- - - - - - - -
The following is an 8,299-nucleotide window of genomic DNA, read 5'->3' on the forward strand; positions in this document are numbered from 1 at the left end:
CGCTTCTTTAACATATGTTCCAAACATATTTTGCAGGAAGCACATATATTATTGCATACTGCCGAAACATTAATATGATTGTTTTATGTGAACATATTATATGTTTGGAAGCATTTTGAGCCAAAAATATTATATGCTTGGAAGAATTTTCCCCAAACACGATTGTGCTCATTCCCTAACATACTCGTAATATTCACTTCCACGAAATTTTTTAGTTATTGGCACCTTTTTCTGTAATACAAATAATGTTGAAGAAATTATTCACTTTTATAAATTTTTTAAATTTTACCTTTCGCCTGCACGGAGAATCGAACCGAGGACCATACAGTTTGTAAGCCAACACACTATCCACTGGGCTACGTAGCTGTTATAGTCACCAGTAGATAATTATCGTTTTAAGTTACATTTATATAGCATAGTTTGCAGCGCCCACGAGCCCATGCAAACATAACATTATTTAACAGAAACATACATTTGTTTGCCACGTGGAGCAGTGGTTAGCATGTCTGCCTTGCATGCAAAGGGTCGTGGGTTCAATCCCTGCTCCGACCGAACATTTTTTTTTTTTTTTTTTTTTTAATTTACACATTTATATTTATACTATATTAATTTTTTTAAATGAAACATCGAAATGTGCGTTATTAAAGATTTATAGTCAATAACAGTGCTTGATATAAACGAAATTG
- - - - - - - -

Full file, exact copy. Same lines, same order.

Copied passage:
The following is an 8,299-nucleotide window of genomic DNA, read 5'->3' on the forward strand; positions in this document are numbered from 1 at the left end:
CGCTTCTTTAACATATGTTCCAAACATATTTTGCAGGAAGCACATATATTATTGCATACTGCCGAAACATTAATATGATTGTTTTATGTGAACATATTATATGTTTGGAAGCATTTTGAGCCAAAAATATTATATGCTTGGAAGAATTTTCCCCAAACACGATTGTGCTCATTCCCTAACATACTCGTAATATTCACTTCCACGAAATTTTTTAGTTATTGGCACCTTTTTCTGTAATACAAATAATGTTGAAGAAATTATTCACTTTTATAAATTTTTTAAATTTTACCTTTCGCCTGCACGGAGAATCGAACCGAGGACCATACAGTTTGTAAGCCAACACACTATCCACTGGGCTACGTAGCTGTTATAGTCACCAGTAGATAATTATCGTTTTAAGTTACATTTATATAGCATAGTTTGCAGCGCCCACGAGCCCATGCAAACATAACATTATTTAACAGAAACATACATTTGTTTGCCACGTGGAGCAGTGGTTAGCATGTCTGCCTTGCATGCAAAGGGTCGTGGGTTCAATCCCTGCTCCGACCGAACATTTTTTTTTTTTTTTTTTTTTTAATTTACACATTTATATTTATACTATATTAATTTTTTTAAATGAAACATCGAAATGTGCGTTATTAAAGATTTATAGTCAATAACAGTGCTTGATATAAACGAAATTG